Sunday, March 4, 2007

How the news media overlooks gendered violence

Jackson Katz has mentioned in the past that the news media does a really poor job of reporting "gendered" violence. For example, when a man goes on a killing spree and happens to kill only women, nobody mentions the fact that it is likely motivated by a particular ideology that shows contempt for women. This is not the case when we're talking about racial murders, or murders of homosexuals. And that's not to say that the media does a good job at reporting the phenomena of racism and homophobia (because they don't) but rather to underscore how they seem to have collective blinders with regards to gender-based violence.

Exhibit A: this morning, the news broke about a man accused of brutally killing and dismembering his wife. Seems like a pretty open-and-shut motivation--he likely wanted control over her, and she likely wasn't giving him enough. I say this being completely oblivious to the facts of the case, but lo and behold, upon more careful examination, the following motivation is revealed:

Police say the day the 34-year-old businesswoman went missing, the Grants argued over her frequent business trips abroad.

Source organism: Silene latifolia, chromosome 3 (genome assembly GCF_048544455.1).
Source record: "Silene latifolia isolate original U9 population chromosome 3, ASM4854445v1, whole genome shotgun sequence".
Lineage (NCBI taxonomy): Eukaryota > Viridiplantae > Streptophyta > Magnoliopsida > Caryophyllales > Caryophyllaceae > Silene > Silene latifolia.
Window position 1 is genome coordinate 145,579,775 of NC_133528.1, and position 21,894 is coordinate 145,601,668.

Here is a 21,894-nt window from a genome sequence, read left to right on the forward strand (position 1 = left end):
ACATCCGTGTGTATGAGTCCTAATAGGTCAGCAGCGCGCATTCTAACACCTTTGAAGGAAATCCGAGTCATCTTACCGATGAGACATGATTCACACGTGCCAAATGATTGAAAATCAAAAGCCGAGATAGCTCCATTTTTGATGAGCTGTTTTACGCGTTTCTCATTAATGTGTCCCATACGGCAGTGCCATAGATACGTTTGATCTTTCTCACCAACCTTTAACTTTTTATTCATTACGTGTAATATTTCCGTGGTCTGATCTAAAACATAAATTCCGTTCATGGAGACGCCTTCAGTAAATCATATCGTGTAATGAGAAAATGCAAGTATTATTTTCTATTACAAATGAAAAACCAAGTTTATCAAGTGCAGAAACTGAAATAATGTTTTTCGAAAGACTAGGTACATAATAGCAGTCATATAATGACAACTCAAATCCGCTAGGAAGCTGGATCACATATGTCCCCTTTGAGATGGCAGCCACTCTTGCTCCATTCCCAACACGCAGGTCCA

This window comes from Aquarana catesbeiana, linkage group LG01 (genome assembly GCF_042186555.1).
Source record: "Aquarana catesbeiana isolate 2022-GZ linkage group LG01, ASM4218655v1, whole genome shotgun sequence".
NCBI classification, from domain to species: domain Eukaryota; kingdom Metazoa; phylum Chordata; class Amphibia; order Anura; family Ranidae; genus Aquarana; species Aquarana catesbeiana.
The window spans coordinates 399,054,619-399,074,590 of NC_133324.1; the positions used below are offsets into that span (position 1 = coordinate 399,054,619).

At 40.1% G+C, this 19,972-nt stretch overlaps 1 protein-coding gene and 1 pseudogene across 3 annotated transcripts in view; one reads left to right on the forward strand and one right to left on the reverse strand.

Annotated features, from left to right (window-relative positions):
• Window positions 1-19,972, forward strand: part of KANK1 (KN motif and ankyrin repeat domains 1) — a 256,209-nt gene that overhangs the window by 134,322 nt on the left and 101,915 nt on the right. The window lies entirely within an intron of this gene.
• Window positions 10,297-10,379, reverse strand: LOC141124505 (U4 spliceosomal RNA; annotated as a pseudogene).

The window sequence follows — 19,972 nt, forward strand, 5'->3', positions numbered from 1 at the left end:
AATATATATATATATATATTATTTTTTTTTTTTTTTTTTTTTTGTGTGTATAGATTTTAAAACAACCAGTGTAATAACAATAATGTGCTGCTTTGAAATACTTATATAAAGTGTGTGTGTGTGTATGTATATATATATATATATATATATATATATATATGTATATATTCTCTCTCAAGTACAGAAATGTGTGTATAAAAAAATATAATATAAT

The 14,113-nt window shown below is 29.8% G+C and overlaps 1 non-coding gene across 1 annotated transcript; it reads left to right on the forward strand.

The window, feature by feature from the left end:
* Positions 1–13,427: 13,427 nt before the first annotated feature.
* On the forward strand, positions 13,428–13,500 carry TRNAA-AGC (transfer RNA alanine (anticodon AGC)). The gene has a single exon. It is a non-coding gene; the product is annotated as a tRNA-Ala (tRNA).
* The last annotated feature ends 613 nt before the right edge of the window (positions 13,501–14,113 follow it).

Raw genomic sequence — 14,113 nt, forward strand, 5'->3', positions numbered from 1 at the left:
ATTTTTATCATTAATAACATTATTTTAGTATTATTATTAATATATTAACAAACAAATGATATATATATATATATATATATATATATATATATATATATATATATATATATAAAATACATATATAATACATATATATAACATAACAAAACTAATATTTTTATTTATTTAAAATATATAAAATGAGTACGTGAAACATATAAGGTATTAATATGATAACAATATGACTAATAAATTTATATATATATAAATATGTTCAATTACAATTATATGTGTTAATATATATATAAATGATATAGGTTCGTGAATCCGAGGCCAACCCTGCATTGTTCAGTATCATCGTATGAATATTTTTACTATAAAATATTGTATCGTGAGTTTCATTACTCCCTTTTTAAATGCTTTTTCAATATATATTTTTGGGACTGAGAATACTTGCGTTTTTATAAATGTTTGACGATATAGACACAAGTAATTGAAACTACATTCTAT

If he wanted to spend more time with her, seems like murdering her is a poor way to do it, huh? Unless it was really about power and control.

Now will there be any analysis of the links to domestic violence in the media? Probably not. Any mention of power and control? Certainly not. Or gender ideologies of superiority? Absolutely no way. And it's not like these are fringe ideas, either--they're part of the Center for Disease Control's violence prevention models, and we all know how slow government is to catch onto things like this.

Granted, the story has only been out there for a few hours, so hopefully we'll get some more investigative reporting as time goes on. Some would argue that the homogenous news reporting on issues like this has to do with the fact that all major media companies are owned by six corporations. Except it's even more insidious than that, because most of what they get news-wise actually comes from central distribution groups like the Associated Press. This is probably why in the first few hours, everyone in the United States is subjected to an identical viewpoint that reflects the opinion of one news corporation (which is a little too Big Brother-esque for me to contemplate for more than a few seconds at a time).

I never thought I'd say this on this blog, but the dearth of competition really has hurt all of us.


Andrew said...

For the record, I love Jackson katz.

There was recently a spate of men-killing-women in Toledo, Oh, and I didn't see any news reporting indicating that these killings were anything more than isolated incidents.

I was thinking about something, when watching a Law and Order episode, that something must seriously be wrong with our culture that when a married woman is killed, her husband (who should be the LAST person suspected) is the prime suspect.

Naomi said...

I'm pretty sick of that too. If a woman was killing all men, she'd immediately be labeled some kind of radical feminist nazi. :P